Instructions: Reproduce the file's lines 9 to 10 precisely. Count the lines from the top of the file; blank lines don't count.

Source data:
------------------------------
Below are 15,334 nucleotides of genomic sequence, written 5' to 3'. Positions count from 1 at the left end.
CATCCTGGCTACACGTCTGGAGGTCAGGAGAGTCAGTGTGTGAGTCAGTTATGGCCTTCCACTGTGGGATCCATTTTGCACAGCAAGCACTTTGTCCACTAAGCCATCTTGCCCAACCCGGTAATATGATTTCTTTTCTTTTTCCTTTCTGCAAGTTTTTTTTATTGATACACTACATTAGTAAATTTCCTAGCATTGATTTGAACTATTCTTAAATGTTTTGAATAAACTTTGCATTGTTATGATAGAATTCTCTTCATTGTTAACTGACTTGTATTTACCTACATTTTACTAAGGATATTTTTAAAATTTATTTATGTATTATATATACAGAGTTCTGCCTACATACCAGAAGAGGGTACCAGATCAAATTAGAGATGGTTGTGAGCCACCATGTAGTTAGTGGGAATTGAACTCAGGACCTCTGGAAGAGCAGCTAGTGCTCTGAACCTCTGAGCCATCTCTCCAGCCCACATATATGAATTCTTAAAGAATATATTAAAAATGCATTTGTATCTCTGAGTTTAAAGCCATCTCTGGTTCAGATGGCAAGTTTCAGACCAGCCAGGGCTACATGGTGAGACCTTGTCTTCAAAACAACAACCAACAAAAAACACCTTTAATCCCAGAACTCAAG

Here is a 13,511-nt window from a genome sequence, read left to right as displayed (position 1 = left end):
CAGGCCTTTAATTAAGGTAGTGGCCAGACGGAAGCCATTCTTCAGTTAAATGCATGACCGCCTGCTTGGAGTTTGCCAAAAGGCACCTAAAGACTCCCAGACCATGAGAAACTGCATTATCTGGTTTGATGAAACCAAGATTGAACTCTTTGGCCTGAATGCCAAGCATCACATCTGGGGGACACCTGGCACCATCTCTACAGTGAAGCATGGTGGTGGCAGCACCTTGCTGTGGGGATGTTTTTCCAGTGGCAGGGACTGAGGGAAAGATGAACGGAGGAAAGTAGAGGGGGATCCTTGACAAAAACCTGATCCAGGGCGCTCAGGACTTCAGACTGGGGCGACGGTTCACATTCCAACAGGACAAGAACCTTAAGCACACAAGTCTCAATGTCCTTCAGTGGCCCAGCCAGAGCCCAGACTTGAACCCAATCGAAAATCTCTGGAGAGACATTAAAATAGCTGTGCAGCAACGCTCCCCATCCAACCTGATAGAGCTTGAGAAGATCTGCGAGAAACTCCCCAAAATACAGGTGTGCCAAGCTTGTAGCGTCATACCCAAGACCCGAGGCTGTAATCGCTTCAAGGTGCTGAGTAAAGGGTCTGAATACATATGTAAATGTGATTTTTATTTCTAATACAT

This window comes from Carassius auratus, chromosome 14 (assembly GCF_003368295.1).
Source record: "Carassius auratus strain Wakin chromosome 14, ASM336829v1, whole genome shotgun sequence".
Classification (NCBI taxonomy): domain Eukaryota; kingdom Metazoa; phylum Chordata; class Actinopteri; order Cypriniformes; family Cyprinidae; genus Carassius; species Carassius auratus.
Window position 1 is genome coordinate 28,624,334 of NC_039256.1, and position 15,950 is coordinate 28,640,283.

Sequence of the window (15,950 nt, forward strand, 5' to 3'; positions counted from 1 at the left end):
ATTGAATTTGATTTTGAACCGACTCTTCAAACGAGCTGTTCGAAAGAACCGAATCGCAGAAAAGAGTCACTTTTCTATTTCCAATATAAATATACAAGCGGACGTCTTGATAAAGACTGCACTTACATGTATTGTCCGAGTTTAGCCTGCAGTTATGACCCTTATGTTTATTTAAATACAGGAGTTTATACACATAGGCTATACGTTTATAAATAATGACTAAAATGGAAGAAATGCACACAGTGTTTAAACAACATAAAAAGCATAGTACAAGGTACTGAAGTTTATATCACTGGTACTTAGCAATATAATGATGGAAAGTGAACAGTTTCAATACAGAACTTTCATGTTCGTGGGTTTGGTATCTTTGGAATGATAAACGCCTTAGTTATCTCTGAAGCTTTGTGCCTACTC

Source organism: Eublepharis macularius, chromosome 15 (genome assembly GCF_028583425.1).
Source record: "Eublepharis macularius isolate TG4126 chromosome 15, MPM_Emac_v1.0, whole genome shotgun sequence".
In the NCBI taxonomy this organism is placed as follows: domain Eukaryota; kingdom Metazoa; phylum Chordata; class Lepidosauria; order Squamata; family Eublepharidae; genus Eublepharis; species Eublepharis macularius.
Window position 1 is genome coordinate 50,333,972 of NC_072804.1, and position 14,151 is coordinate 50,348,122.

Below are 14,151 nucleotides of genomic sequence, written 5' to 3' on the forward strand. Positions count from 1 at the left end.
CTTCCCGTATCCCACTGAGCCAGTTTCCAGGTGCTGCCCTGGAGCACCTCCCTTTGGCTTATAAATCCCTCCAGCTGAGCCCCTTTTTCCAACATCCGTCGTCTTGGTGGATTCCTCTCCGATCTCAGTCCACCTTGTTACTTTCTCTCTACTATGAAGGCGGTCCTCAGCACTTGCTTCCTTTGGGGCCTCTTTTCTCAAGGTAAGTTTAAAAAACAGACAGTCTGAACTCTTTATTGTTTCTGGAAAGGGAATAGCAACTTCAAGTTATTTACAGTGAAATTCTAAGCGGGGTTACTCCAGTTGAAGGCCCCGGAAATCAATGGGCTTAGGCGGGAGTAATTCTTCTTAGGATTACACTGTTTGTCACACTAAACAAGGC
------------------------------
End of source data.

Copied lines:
Sequence of the window (15,950 nt, forward strand, 5' to 3'; positions counted from 1 at the left end):
ATTGAATTTGATTTTGAACCGACTCTTCAAACGAGCTGTTCGAAAGAACCGAATCGCAGAAAAGAGTCACTTTTCTATTTCCAATATAAATATACAAGCGGACGTCTTGATAAAGACTGCACTTACATGTATTGTCCGAGTTTAGCCTGCAGTTATGACCCTTATGTTTATTTAAATACAGGAGTTTATACACATAGGCTATACGTTTATAAATAATGACTAAAATGGAAGAAATGCACACAGTGTTTAAACAACATAAAAAGCATAGTACAAGGTACTGAAGTTTATATCACTGGTACTTAGCAATATAATGATGGAAAGTGAACAGTTTCAATACAGAACTTTCATGTTCGTGGGTTTGGTATCTTTGGAATGATAAACGCCTTAGTTATCTCTGAAGCTTTGTGCCTACTC